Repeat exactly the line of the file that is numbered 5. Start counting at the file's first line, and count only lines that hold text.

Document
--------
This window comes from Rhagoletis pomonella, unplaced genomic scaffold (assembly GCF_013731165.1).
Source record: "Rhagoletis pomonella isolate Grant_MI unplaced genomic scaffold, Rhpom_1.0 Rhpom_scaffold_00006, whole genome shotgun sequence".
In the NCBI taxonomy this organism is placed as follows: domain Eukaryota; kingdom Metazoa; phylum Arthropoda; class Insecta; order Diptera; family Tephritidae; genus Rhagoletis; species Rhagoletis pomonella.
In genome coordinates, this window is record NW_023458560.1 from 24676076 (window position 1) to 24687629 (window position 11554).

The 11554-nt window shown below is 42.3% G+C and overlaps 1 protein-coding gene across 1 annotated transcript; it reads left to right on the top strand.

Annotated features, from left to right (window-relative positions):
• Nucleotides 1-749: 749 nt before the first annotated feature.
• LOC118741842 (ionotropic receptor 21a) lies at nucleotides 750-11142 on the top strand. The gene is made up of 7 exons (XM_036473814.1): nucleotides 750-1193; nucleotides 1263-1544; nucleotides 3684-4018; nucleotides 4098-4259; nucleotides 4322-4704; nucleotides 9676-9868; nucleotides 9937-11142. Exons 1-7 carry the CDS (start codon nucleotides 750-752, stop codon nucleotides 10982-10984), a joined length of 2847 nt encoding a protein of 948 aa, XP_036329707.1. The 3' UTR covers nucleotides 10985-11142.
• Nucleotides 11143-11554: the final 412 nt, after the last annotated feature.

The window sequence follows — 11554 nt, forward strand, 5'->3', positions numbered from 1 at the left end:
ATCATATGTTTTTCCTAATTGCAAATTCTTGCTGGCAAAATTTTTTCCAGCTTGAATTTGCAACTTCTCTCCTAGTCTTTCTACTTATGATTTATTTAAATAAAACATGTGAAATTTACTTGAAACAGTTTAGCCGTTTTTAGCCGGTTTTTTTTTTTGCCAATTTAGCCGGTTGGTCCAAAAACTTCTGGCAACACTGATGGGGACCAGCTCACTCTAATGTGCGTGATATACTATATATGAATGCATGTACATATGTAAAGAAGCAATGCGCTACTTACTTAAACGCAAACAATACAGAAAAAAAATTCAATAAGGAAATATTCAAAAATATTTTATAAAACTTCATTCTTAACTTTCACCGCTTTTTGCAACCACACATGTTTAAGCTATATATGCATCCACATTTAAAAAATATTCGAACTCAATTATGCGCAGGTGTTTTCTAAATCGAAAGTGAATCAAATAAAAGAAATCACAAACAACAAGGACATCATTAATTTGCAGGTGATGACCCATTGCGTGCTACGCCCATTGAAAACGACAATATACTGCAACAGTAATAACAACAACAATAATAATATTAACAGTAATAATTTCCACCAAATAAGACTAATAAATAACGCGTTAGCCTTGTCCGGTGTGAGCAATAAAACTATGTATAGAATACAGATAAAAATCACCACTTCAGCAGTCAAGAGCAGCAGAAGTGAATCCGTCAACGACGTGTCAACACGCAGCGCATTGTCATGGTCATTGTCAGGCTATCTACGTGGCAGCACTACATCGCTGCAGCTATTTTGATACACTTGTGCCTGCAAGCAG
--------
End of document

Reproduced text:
The 11554-nt window shown below is 42.3% G+C and overlaps 1 protein-coding gene across 1 annotated transcript; it reads left to right on the top strand.